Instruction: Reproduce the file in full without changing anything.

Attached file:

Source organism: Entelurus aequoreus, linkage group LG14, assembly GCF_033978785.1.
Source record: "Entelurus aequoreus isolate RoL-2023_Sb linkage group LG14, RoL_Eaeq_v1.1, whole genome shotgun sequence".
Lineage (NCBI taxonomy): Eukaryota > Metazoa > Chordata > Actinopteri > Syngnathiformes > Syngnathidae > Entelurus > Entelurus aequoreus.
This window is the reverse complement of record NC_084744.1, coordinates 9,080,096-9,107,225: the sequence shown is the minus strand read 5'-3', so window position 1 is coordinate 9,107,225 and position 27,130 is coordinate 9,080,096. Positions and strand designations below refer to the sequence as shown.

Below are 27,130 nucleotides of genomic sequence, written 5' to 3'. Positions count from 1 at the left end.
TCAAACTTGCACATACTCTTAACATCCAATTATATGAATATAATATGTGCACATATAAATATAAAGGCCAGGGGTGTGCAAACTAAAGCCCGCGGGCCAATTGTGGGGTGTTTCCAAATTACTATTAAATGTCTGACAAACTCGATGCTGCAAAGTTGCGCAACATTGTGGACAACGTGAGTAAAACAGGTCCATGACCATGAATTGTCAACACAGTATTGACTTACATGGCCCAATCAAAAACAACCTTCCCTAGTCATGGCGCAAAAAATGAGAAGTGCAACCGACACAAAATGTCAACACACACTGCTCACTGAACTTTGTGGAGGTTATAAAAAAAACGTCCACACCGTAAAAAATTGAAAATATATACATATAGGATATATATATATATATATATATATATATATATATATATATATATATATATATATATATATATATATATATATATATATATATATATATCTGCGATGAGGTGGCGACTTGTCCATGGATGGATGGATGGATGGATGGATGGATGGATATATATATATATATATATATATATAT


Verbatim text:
Source organism: Entelurus aequoreus, linkage group LG14, assembly GCF_033978785.1.
Source record: "Entelurus aequoreus isolate RoL-2023_Sb linkage group LG14, RoL_Eaeq_v1.1, whole genome shotgun sequence".
Lineage (NCBI taxonomy): Eukaryota > Metazoa > Chordata > Actinopteri > Syngnathiformes > Syngnathidae > Entelurus > Entelurus aequoreus.
This window is the reverse complement of record NC_084744.1, coordinates 9,080,096-9,107,225: the sequence shown is the minus strand read 5'-3', so window position 1 is coordinate 9,107,225 and position 27,130 is coordinate 9,080,096. Positions and strand designations below refer to the sequence as shown.

Below are 27,130 nucleotides of genomic sequence, written 5' to 3'. Positions count from 1 at the left end.
TCAAACTTGCACATACTCTTAACATCCAATTATATGAATATAATATGTGCACATATAAATATAAAGGCCAGGGGTGTGCAAACTAAAGCCCGCGGGCCAATTGTGGGGTGTTTCCAAATTACTATTAAATGTCTGACAAACTCGATGCTGCAAAGTTGCGCAACATTGTGGACAACGTGAGTAAAACAGGTCCATGACCATGAATTGTCAACACAGTATTGACTTACATGGCCCAATCAAAAACAACCTTCCCTAGTCATGGCGCAAAAAATGAGAAGTGCAACCGACACAAAATGTCAACACACACTGCTCACTGAACTTTGTGGAGGTTATAAAAAAAACGTCCACACCGTAAAAAATTGAAAATATATACATATAGGATATATATATATATATATATATATATATATATATATATATATATATATATATATATATATATATATATATATATATATATATATATATCTGCGATGAGGTGGCGACTTGTCCATGGATGGATGGATGGATGGATGGATGGATGGATATATATATATATATATATATATATAT